After further analysis and experimentation, the researchers developed a desorption model to explain their observations. According to this model, as positrons are injected into a solid, some of them return to the surface after losing their energy. In the case of LiF crystals, these positrons may attract two neighboring fluorine negative ions on the surface to form a positronic compound. If the bound positron annihilates with one of the fluorine ion’s core electrons, a special type of electron, known as an Auger electron, is emitted, resulting in a charge swap and the generation of a positive F2+ molecular ion. This ion is pushed out of the crystal by the repulsing forces of the nearby Li+ ions.
The findings of this study could further our understanding of matter–antimatter interactions. “The stability and binding properties of positronic compounds provide unique perspectives on the interaction of antiparticles with ordinary substances, paving the way for novel investigations in the field of quantum chemistry,” remarks Dr. Tachibana. “The proposed method could thus pave the way for the generation of new molecular ions and molecules in the future.”
Notably, the approach could be leveraged in many applied fields. In materials science, it could be used to modify the surface of materials and study their properties with unprecedented precision. Other potential applications include cancer therapy, quantum computing, energy storage, and next-generation electronic devices.
Let us hope that future studies will further unravel the potential of positrons!
Title of original paper: Molecular ion desorption from LiF(110) surfaces by positron annihilation
Journal: Physical Review Letters
About The Tokyo University of Science
Tokyo University of Science (TUS) is a well-known and respected university, and the largest science-specialized private research university in Japan, with four campuses in central Tokyo and its suburbs and in Hokkaido. Established in 1881, the university has continually contributed to Japan’s development in science through inculcating the love for science in researchers, technicians, and educators.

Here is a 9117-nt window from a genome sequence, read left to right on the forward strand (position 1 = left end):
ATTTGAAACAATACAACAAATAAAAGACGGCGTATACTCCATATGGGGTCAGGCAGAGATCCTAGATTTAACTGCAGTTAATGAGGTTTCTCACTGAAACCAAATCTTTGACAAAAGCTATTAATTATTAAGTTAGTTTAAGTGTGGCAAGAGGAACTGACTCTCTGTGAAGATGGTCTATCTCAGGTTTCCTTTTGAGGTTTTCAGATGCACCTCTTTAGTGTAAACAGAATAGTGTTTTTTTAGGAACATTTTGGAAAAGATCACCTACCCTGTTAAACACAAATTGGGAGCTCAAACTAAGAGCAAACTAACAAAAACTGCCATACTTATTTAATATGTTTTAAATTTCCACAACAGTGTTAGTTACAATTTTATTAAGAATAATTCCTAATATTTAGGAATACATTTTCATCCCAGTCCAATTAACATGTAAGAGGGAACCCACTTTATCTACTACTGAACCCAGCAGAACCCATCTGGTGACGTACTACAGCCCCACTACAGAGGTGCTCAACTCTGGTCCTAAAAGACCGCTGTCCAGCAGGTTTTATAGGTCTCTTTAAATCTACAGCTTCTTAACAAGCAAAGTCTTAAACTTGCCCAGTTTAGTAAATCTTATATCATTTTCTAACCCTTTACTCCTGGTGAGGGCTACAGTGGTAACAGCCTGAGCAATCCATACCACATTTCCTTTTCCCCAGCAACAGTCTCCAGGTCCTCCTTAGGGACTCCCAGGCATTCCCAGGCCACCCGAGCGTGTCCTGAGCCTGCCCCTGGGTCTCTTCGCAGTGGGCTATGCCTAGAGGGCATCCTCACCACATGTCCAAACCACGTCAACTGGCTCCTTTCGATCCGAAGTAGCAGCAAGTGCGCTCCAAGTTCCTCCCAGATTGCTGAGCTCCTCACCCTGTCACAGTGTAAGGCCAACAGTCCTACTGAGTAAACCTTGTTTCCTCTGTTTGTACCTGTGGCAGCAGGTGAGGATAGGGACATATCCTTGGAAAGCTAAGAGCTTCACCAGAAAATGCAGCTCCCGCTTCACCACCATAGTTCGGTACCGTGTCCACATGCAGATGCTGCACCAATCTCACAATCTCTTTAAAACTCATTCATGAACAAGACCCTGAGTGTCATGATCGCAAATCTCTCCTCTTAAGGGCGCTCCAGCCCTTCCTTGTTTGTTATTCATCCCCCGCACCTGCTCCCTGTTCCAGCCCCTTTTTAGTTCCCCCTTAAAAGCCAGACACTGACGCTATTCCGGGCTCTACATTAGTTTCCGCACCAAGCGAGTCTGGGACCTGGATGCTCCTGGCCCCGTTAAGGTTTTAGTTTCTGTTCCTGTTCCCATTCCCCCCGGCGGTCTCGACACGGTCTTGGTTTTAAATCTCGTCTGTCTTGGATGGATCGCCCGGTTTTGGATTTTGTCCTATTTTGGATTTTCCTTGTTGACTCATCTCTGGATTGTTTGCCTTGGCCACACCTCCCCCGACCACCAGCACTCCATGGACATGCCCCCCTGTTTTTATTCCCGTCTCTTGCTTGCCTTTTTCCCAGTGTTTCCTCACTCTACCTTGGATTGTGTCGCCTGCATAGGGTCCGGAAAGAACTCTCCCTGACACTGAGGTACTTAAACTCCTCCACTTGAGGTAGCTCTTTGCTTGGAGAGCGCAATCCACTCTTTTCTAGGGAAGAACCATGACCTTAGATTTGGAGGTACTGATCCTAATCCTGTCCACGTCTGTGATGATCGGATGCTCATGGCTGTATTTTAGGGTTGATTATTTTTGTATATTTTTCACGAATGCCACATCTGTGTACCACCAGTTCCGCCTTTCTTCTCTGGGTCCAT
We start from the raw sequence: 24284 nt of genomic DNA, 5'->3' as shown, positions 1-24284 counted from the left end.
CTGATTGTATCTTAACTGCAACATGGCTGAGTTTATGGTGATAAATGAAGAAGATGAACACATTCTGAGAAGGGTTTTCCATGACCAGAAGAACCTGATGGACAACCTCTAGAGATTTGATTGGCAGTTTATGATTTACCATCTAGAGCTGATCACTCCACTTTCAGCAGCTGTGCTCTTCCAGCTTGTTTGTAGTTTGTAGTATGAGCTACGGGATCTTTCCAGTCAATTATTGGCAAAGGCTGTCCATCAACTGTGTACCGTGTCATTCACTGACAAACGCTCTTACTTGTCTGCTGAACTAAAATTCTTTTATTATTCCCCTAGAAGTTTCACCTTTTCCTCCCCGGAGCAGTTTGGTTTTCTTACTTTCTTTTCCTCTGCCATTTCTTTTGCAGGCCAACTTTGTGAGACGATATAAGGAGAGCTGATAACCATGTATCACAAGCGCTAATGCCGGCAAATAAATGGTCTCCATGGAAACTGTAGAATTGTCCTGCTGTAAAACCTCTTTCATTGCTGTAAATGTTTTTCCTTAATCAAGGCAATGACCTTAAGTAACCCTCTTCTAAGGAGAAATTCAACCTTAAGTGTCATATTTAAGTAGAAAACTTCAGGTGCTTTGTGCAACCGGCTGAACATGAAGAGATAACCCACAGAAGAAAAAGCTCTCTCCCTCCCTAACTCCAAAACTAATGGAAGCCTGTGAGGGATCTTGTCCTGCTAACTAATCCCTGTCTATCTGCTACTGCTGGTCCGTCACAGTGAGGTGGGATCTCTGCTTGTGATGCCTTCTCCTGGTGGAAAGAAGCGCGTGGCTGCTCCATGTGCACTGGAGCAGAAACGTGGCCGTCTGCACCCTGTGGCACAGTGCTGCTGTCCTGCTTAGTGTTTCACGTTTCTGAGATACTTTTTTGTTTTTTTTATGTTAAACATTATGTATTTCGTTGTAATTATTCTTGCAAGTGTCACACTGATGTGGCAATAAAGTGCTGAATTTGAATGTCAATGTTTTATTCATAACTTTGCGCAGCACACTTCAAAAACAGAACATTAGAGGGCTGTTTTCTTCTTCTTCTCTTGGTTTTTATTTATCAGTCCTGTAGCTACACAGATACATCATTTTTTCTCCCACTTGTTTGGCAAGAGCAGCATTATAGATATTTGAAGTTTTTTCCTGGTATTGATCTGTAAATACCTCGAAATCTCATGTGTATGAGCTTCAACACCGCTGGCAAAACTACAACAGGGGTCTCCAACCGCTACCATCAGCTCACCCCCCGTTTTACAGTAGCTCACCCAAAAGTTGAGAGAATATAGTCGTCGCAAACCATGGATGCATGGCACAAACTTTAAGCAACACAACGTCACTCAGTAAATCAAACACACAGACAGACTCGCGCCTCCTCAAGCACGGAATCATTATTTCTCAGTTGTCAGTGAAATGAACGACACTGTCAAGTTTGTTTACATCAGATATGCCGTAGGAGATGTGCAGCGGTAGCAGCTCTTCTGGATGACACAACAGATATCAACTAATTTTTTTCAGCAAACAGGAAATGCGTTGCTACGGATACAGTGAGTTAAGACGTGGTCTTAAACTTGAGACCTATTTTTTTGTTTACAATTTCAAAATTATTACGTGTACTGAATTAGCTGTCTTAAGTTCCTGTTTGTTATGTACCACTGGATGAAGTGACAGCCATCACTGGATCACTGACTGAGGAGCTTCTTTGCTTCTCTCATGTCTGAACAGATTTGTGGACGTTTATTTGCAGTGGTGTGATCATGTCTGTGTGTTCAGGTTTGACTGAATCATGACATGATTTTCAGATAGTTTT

With a mission of “Creating science and technology for the harmonious development of nature, human beings, and society,” TUS has undertaken a wide range of research from basic to applied science. TUS has embraced a multidisciplinary approach to research and undertaken intensive study in some of today’s most vital fields. TUS is a meritocracy where the best in science is recognized and nurtured. It is the only private university in Japan that has produced a Nobel Prize winner and the only private university in Asia to produce Nobel Prize winners within the natural sciences field.
About Professor Yasuyuki Nagashima from Tokyo University of Science
Yasuyuki Nagashima obtained his master’s and doctoral degrees from the Department of Physics of the University of Tokyo. He joined Tokyo University of Science as Associate Professor in 2003 and was promoted to Full Professor in 2007. His laboratory focuses mainly on positron physics, including the study of positronium negative ions and positronium beam experiments. He has published around 130 papers on these topics, which have been cited over 2,000 times. He received the Hiroshi Takuma Memorial Prize of Matsuo Foundation in 2020.
This work was supported by Grants-in-Aid for Scientific Research (KAKENHI; Grant Number JP20K12498 ).
Public Relations Division, Tokyo University of Science